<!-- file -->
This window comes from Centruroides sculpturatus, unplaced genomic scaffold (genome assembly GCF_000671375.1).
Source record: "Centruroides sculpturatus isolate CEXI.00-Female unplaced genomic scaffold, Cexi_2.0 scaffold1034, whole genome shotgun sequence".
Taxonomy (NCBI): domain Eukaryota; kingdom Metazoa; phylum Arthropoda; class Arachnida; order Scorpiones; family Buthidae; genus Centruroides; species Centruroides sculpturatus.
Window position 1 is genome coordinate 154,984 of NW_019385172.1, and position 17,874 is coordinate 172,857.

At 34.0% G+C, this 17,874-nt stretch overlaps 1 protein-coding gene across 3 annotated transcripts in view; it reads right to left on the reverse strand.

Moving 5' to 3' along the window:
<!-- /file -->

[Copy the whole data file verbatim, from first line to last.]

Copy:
This window comes from Centruroides sculpturatus, unplaced genomic scaffold (genome assembly GCF_000671375.1).
Source record: "Centruroides sculpturatus isolate CEXI.00-Female unplaced genomic scaffold, Cexi_2.0 scaffold1034, whole genome shotgun sequence".
Taxonomy (NCBI): domain Eukaryota; kingdom Metazoa; phylum Arthropoda; class Arachnida; order Scorpiones; family Buthidae; genus Centruroides; species Centruroides sculpturatus.
Window position 1 is genome coordinate 154,984 of NW_019385172.1, and position 17,874 is coordinate 172,857.

At 34.0% G+C, this 17,874-nt stretch overlaps 1 protein-coding gene across 3 annotated transcripts in view; it reads right to left on the reverse strand.

Moving 5' to 3' along the window: